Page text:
India’s Move Towards Cashless Economy : Modi’s “Masterstroke”



 

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What is cashless economy or virtual economy?

It can defined a situation in which flow of cash within economy is non-existent and transactions are done through electronic channels like debit card, credit card, electronic clearing, payments such as Immediate Payment Service (IMPS), National Electronic Funds Transfer and Real Time Gross Settlement in India.

Cashless economy can well be reality in India, but their are some barriers which can be reduced with help of Government initiatives.

  1. Government must create awareness about benefits of cashless transaction and increase participation of rural population in banking by effective implementation of Jan dhan Yojna.
  2. By putting in place robust payments mechanism to settle digital transactions which will help for safe transaction.
  3. Giving incentives such as a service tax waiver when credit cards or other forms of digital settlements are used will promote the use of cashless transaction.
  4. The Reserve Bank of India too will have to come to terms with a few issues, from figuring out what digital payments across borders means for its capital controls to how the new modes of payment affect key monetary variables such as the velocity of money.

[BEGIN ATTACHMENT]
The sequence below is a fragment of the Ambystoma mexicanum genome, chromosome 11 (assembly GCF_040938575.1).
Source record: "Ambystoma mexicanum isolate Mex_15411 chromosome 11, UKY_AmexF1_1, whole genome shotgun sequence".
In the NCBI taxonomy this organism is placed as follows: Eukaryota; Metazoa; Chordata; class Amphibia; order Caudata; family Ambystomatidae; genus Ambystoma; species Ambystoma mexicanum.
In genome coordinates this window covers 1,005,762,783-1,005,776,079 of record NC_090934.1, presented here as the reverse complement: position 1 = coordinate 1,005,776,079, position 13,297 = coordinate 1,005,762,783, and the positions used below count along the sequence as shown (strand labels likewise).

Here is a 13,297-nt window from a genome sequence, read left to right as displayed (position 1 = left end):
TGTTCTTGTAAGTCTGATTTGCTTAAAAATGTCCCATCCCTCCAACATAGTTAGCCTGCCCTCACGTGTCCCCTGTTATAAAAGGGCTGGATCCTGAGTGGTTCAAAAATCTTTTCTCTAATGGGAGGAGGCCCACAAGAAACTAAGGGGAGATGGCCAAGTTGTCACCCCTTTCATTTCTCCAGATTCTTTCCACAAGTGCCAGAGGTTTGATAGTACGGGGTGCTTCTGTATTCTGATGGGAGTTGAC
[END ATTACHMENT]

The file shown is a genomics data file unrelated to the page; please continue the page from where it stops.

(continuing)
5. RBI will also have to shed some of its conservatism, part of which is because it has often seen itself as the protector of banking interests rather than overall financial development.

An investigative team of retired judges appointed by the government handed in the fifth of its reports recently.

Important recommendation made:

Cash transactions of over Rs.3 lakh be banned and Nobody should be permitted to hold more than Rs.15 lakh in cash.

Tax evasion has always been an issue in political arena. In a bid to evade tax many Indians deposit their money in offshore account. Cashless economy will have crack down on this black money. That’s why the government should focus more on enabling this transition than on draconian and hard-to-implement laws that threaten tax evaders with years of hard labour. The best way to eliminate black money is to get rid of the money.